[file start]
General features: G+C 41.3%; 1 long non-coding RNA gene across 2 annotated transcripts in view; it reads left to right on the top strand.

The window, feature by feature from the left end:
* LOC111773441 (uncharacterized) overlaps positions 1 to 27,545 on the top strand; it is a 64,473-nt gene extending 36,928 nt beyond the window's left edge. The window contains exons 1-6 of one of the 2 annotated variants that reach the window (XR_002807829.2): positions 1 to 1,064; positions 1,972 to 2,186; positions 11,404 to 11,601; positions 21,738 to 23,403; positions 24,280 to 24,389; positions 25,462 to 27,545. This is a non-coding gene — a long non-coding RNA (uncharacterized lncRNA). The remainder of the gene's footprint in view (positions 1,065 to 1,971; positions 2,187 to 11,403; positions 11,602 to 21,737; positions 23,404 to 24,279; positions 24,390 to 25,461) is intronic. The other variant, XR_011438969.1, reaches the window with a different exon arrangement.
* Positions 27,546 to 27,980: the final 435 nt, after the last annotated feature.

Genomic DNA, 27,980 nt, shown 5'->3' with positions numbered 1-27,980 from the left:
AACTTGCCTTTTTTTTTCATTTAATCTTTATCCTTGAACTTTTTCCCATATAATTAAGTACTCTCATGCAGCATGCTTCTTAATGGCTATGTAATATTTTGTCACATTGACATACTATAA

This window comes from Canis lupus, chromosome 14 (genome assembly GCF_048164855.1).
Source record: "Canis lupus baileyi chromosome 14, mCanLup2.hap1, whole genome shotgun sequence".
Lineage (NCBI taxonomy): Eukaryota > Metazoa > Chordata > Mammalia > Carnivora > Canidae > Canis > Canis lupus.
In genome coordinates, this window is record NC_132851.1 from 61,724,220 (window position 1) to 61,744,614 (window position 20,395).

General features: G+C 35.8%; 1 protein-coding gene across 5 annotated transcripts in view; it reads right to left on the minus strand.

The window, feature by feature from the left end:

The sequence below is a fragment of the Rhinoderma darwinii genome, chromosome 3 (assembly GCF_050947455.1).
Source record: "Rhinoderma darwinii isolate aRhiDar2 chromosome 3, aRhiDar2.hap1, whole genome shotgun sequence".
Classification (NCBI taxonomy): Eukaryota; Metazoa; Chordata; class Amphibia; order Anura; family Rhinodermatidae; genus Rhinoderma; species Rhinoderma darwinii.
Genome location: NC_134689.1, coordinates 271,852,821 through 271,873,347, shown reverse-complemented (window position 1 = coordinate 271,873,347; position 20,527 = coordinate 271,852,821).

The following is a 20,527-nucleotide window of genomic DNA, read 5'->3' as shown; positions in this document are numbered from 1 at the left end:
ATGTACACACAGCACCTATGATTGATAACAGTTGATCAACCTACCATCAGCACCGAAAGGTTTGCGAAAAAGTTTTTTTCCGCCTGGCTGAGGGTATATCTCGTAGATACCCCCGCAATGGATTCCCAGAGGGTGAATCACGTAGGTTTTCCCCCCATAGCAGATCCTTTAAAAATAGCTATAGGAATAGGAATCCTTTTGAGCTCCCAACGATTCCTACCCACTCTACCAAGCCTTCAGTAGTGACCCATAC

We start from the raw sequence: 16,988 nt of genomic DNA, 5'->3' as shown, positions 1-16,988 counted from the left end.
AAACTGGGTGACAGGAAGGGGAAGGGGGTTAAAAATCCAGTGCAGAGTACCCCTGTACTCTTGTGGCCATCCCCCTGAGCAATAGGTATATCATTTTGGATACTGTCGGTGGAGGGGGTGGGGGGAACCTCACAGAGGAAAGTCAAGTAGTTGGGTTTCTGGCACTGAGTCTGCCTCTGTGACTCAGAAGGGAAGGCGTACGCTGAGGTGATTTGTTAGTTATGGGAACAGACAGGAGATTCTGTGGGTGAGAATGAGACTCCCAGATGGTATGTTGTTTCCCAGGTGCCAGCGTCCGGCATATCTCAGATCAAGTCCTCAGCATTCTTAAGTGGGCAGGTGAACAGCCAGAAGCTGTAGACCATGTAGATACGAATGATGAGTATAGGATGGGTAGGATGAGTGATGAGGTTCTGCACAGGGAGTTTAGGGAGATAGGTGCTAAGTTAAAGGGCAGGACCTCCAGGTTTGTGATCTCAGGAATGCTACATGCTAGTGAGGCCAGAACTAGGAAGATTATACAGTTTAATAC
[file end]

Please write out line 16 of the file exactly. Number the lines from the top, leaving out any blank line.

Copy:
Genome location: NC_134689.1, coordinates 271,852,821 through 271,873,347, shown reverse-complemented (window position 1 = coordinate 271,873,347; position 20,527 = coordinate 271,852,821).